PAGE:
At around 5:49 p.m. on Sunday, October 20, according to the City of Lone Tree Twitter account, a customer at Park Meadows mall brought his shopping excursion to a premature end by accidentally shooting himself in the leg with a concealed weapon.
Funny? Probably not to him, but since his wounds weren't life-threatening, the episode could certainly have been worse. For every accidental shooting that results in minor injuries and easy laughs, however, there are others leading to tragedy. The latter stand as reminders that a single moment of inattentiveness or irresponsible behavior can have consequences impossible to reverse.
A Colorado Department of Public Health and Environment study determined that 1.3 percent of gun deaths in the state between 2005 and 2012 were unintentional when applied to individuals of all ages, and that figure rose to 4.7 percent for those ages nineteen and younger. More recently, a Colorado Sun analysis found that of 20,669 firearms deaths here from 1980 to 2018, 442 were classified as accidental.
Of course, not every incident during which a person inadvertently catches his or her own bullet leads to a casualty, as the following Westword reports from recent years demonstrate.
• In October 2010, Boulder's Sanford Rothman shot himself in the knee, apparently while sleepwalking.
• In November 2012, a CU Denver staffer was telling co-workers about a possible stalker when she pulled out her .22 caliber handgun and mistakenly shot herself and a colleague. Her employment at the university was subsequently terminated.
• In October 2013, Colorado Springs's Joseph Gunderson was handling a newly purchased 9mm handgun when he accidentally discharged it into his left palm, with the chunk of lead also piercing his roommate in his right arm and left side.
• In August 2014, a man who was cleaning his gun while stuck in Lafayette traffic accidentally shot himself in the leg. The 53-year-old man was on his way to a sporting-goods store, where he planned to trade in the gat.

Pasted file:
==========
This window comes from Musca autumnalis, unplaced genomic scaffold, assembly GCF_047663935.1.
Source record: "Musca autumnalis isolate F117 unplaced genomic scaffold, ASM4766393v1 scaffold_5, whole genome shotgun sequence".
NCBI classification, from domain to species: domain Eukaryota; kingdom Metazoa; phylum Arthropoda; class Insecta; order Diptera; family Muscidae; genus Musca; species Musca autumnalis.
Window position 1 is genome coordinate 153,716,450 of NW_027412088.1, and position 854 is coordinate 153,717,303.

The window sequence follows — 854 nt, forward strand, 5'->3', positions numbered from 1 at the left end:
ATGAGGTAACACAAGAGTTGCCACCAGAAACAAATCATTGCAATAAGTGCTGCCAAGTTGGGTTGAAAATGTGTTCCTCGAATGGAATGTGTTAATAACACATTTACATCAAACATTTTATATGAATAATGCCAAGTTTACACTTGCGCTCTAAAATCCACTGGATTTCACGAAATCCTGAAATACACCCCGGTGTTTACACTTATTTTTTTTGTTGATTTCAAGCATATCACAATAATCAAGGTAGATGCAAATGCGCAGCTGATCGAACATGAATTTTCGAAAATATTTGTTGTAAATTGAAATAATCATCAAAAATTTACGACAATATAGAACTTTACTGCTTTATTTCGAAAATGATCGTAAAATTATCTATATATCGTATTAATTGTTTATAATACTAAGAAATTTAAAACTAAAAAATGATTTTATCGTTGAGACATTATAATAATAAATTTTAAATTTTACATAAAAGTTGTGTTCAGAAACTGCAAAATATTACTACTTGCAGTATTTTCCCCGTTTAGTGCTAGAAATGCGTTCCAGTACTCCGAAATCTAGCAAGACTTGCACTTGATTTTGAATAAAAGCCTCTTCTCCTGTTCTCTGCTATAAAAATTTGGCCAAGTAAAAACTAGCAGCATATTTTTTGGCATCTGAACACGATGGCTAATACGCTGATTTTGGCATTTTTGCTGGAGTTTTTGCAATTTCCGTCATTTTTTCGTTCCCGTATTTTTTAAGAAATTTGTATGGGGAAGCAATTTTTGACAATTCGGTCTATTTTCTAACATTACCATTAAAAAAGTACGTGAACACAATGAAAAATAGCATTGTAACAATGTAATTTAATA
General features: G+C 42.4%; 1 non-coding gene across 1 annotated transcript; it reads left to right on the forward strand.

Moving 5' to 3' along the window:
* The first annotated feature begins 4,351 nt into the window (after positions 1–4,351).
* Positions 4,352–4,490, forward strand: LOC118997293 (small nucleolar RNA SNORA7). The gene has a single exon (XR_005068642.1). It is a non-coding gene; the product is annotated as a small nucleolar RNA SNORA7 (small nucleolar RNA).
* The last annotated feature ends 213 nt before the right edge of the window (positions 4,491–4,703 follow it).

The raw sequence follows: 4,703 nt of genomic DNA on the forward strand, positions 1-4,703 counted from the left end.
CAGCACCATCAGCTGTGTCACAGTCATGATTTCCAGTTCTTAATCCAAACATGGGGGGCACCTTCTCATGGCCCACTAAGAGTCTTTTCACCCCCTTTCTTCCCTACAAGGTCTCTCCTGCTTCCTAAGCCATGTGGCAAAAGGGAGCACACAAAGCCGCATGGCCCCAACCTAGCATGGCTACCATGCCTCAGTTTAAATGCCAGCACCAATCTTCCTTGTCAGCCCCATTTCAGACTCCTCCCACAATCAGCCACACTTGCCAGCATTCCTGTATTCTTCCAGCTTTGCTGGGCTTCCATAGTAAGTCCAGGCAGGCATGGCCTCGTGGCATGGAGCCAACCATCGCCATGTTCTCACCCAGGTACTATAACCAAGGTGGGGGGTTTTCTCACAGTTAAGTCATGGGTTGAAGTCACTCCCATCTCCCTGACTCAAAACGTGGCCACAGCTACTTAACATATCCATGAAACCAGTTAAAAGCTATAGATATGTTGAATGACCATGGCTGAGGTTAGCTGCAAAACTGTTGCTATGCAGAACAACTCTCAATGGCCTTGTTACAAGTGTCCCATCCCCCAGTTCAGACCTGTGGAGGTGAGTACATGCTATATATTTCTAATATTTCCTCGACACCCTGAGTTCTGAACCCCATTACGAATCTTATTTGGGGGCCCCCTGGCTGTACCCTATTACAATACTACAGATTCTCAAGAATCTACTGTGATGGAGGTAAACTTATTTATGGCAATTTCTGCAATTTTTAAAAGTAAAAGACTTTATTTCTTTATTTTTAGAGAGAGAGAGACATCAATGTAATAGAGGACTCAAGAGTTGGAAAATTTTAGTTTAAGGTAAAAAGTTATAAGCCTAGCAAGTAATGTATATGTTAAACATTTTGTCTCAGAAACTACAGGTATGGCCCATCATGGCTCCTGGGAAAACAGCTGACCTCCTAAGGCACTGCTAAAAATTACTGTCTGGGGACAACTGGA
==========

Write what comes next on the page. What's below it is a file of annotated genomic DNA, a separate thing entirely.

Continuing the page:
• During a June 2016 visit to Dallas, former Denver Broncos cornerback Aqib Talib shot himself in the leg but was apparently too drunk to remember doing it.
A pair of related matters are also worth mentioning. In June 2015, Colorado Springs police reported that Adam Hirtle shot himself in the foot to see how it felt. And in June 2018, the gun carried by an FBI agent fell out of his pants and discharged while he was executing a backflip at Mile High Distillery, striking a fellow patron. That December, the agent, Chase Bishop, pleaded guilty to third-degree assault and was sentenced to 24 months of supervised probation.
Bishop's dangerous dance became a national punchline thanks to coverage by The Daily Show and other comedy platforms. But this shooting, and the others listed above, could easily have caused a loss of life had the projectile been aimed differently by a few feet, or mere inches, in some instances. And when that happens, the consequences can be heartbreaking, as illustrated by the sad case of Anastasia Adair, a 22-year-old who shot and killed herself in May 2013 when showing off her new assault rifle.
And then there are the all-too-frequent stories of toddlers or young children who perished because they got their hands on a gun that hadn't been stored properly, as seen in these examples of past Westword reporting.
• "Dione Warren, proud gun owner, busted after toddler son shoots and kills himself" (December 2013)
• "9-Year-Old Accidentally Shot With James Howard's Gun Dies, No Charges Yet" (January 2016)
• "Monica Abeyta's Toddler Shoots Another" (June 2017)
Such accounts put the accidental shooting at Park Meadows into perspective. In this context, such incidents are the polar opposite of humorous.
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